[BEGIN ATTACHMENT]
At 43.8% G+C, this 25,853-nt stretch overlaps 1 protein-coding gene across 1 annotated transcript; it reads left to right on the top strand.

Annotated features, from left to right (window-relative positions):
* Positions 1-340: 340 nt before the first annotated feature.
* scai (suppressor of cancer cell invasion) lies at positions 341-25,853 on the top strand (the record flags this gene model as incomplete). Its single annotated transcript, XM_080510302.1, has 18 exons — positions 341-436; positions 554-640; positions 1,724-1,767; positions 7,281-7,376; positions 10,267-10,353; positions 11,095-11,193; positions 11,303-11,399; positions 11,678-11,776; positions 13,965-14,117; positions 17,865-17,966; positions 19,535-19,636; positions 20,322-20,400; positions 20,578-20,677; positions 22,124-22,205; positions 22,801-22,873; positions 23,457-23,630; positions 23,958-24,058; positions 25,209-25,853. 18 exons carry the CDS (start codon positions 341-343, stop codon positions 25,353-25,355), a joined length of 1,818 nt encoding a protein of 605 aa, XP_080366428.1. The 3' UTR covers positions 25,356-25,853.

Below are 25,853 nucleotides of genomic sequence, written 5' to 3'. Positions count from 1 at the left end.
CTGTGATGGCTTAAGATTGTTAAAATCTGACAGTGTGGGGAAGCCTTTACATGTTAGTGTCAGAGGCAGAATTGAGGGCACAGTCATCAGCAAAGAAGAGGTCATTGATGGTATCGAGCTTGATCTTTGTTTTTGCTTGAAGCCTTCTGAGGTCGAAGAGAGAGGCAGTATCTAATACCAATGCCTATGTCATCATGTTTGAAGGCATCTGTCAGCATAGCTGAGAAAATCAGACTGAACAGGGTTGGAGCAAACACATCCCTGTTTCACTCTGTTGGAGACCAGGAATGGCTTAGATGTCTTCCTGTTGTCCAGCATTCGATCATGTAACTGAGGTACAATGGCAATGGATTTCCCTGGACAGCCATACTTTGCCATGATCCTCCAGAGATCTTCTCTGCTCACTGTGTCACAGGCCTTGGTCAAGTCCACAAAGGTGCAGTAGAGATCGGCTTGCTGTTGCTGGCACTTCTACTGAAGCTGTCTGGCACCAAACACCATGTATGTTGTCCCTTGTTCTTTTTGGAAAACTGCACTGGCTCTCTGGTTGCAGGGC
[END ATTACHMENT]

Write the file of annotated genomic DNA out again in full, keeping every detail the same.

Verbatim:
At 43.8% G+C, this 25,853-nt stretch overlaps 1 protein-coding gene across 1 annotated transcript; it reads left to right on the top strand.

Annotated features, from left to right (window-relative positions):
* Positions 1-340: 340 nt before the first annotated feature.
* scai (suppressor of cancer cell invasion) lies at positions 341-25,853 on the top strand (the record flags this gene model as incomplete). Its single annotated transcript, XM_080510302.1, has 18 exons — positions 341-436; positions 554-640; positions 1,724-1,767; positions 7,281-7,376; positions 10,267-10,353; positions 11,095-11,193; positions 11,303-11,399; positions 11,678-11,776; positions 13,965-14,117; positions 17,865-17,966; positions 19,535-19,636; positions 20,322-20,400; positions 20,578-20,677; positions 22,124-22,205; positions 22,801-22,873; positions 23,457-23,630; positions 23,958-24,058; positions 25,209-25,853. 18 exons carry the CDS (start codon positions 341-343, stop codon positions 25,353-25,355), a joined length of 1,818 nt encoding a protein of 605 aa, XP_080366428.1. The 3' UTR covers positions 25,356-25,853.

Below are 25,853 nucleotides of genomic sequence, written 5' to 3'. Positions count from 1 at the left end.
CTGTGATGGCTTAAGATTGTTAAAATCTGACAGTGTGGGGAAGCCTTTACATGTTAGTGTCAGAGGCAGAATTGAGGGCACAGTCATCAGCAAAGAAGAGGTCATTGATGGTATCGAGCTTGATCTTTGTTTTTGCTTGAAGCCTTCTGAGGTCGAAGAGAGAGGCAGTATCTAATACCAATGCCTATGTCATCATGTTTGAAGGCATCTGTCAGCATAGCTGAGAAAATCAGACTGAACAGGGTTGGAGCAAACACATCCCTGTTTCACTCTGTTGGAGACCAGGAATGGCTTAGATGTCTTCCTGTTGTCCAGCATTCGATCATGTAACTGAGGTACAATGGCAATGGATTTCCCTGGACAGCCATACTTTGCCATGATCCTCCAGAGATCTTCTCTGCTCACTGTGTCACAGGCCTTGGTCAAGTCCACAAAGGTGCAGTAGAGATCGGCTTGCTGTTGCTGGCACTTCTACTGAAGCTGTCTGGCACCAAACACCATGTATGTTGTCCCTTGTTCTTTTTGGAAAACTGCACTGGCTCTCTGGTTGCAGGGC